The Machine That Saved the World
The Monster From Earth’s End
Long Ago, Far Away
The Leader
The Ambulance Made Two Trips
Pariah Planet
Operation Terror
Planet of Dread
Talents, Incorporated
The Hate Disease

The stories and novels above range in publication dates from 1919 to 1963, and provide a pretty good example of the range of Leinster’s SF (he wasn’t really noted for writing fantasy, although he had multiple credits in just about every other genre) writing.

Take Figure 1 – The Forgotten Planet is a fixup of two of the stories in this Megapack, plus a further one published in 1953: “The Mad Planet,” “The Red Dust,” and “Nightmare Planet,” which isn’t included here. The first two stories were originally published in 1920 and 1921, respectively, and concerned an Earth far in the future where global warming gone mad (and aided not only by anthropogenic warming but also large numbers of volcanic vents) has, over a period of a thousand years, destroyed human civilization and left the few surviving humans in a world of giant insects and fungi.

For later (book) publication, Leinster changed it to humans stranded on such a planet rather than on Earth — probably because 1950s SF readers wouldn’t have accepted the first premise. He also included the scientific names (as an aside to the text) of all the giant insects and arthropods that featured in the story; as an amateur inventor and science buff, he tried to make what he wrote scientifically plausible in some sense.

The premise is nonsense; if memory serves, the square-cube law would prevent those bugs from even breathing at the sizes cited, but the story of a lone human facing these giants, nearly naked, with only his wits to keep him alive (I say “his,” because Leinster was a product of his times; modern readers will probably find his writings to be what we’d call chauvinistic), is as exciting as heck, and Leinster’s descriptive powers are in full flower.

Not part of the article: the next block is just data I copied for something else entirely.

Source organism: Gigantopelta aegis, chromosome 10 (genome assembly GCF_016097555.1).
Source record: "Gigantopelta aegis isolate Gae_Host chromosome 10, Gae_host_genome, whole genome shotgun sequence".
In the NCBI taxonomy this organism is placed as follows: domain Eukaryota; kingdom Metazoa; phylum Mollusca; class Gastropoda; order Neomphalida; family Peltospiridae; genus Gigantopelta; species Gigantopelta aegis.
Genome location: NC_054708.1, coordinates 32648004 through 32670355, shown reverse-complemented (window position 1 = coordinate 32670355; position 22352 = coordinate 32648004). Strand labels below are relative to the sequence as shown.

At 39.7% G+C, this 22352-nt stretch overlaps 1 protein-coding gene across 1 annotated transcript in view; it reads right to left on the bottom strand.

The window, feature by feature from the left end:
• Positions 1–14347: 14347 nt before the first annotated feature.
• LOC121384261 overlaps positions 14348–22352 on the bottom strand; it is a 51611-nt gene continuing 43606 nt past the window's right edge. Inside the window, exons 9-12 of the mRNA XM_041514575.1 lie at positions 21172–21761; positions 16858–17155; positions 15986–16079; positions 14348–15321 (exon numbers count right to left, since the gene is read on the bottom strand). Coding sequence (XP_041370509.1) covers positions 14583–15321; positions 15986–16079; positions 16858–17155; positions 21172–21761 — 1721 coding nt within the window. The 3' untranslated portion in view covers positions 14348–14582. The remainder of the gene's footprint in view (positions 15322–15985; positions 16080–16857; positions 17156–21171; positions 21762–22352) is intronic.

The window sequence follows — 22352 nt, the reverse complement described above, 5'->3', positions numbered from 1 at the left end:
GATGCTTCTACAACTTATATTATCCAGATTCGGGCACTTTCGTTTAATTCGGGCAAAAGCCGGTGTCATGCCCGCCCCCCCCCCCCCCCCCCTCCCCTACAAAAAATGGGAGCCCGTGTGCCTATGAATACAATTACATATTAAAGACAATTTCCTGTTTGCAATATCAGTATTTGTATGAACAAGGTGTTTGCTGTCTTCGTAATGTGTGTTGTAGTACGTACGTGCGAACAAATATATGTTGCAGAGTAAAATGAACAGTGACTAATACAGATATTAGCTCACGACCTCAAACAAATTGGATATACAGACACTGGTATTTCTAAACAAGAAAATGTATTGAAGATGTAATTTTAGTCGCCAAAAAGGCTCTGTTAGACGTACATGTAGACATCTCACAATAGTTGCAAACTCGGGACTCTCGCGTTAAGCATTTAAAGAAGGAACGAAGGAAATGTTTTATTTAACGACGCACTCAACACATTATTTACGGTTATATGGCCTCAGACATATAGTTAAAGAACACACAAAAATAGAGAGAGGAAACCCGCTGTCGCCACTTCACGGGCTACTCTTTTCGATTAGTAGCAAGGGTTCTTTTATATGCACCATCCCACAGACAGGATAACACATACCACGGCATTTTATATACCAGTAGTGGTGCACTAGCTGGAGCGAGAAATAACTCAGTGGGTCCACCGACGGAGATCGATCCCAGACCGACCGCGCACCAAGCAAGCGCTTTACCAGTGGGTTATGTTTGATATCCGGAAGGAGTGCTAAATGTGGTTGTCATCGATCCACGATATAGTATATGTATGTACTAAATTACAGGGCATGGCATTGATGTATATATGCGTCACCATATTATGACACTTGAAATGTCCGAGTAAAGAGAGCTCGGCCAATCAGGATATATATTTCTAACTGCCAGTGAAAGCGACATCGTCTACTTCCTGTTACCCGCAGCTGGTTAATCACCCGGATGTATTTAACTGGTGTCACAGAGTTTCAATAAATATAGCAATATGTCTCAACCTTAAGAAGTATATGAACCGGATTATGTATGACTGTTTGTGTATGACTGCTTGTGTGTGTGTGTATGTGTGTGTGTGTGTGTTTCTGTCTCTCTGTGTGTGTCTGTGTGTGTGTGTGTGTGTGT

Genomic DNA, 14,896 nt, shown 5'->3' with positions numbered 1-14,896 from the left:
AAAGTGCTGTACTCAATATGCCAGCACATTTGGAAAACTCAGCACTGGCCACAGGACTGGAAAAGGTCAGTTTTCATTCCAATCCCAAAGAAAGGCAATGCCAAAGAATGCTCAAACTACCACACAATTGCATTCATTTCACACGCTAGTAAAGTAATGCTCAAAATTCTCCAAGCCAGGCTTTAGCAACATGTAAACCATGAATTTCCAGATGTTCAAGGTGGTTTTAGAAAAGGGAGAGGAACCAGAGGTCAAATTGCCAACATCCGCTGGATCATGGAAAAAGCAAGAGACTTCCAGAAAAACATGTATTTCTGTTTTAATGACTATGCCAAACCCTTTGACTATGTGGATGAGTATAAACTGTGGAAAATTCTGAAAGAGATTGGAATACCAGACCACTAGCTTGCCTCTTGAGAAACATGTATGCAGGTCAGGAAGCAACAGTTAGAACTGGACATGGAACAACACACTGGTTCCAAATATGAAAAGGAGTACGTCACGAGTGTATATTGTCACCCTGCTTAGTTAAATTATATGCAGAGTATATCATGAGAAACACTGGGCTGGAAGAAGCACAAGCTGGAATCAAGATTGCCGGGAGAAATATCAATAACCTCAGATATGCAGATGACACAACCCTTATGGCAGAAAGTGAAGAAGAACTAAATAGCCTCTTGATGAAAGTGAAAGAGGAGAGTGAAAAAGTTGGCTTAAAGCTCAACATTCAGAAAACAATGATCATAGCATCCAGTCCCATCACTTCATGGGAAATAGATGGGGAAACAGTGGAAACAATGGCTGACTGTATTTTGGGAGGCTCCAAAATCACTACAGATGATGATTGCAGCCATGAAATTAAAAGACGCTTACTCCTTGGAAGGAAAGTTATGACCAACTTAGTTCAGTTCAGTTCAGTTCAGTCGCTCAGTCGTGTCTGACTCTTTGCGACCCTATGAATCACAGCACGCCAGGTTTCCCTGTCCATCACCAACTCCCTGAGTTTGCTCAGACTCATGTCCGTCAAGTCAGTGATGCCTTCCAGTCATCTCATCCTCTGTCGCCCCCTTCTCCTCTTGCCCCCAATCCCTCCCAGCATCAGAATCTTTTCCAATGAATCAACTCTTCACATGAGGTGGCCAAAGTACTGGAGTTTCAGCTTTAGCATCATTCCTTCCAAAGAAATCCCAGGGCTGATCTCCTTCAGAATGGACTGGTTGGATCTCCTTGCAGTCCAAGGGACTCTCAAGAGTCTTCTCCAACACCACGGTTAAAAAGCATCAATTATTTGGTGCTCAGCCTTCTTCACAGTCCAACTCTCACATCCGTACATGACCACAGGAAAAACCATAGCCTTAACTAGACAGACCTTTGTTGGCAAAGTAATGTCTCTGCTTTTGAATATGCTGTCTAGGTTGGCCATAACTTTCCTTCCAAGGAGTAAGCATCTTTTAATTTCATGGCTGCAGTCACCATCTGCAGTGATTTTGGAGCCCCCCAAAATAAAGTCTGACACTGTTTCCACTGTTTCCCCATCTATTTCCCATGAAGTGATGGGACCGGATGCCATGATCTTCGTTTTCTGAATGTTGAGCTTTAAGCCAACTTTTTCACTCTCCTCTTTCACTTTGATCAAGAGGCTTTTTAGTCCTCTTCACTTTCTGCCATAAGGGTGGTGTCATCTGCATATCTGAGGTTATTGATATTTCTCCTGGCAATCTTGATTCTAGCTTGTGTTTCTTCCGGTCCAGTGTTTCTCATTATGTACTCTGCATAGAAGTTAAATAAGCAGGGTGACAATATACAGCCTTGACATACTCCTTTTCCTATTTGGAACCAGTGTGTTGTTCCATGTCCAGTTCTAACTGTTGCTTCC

As an aside on social shifts, I found it amusing, while reading the description of the giant space station being constructed in Arizona (in “Space Station”), to find ashtrays included. And the girlfriend of the protagonist was responsible for the “homey” touches, like wall colourings, kitchen accoutrements and the plants included in hydroponics. “Girls will be going into space, won’t they?” [Sally] asked, not looking at him. “If there are colonies on the other planets, they’ll have to. And some day — to the stars….” As I say, he was a product of his times.

He also more or less predicted the internet in a way; in his story “A Logic Named Joe,” published in Astounding in 1946(!), a “logic” (a computer), gains a sort of independence — in that story, all logics (every household has one) are connected together and get their information and instructions from a central data unit. There are restrictions on what they can retrieve — for example, there are age limits on certain “native fertility rites” videos; and limits on information retrieval for making bombs, etc. But a certain Logic has a worn cam, and gains a personality of sorts, and starts making all kinds of data connections that have hitherto been forbidden for retrieval. I found it hilarious, and it’s definitely prescient!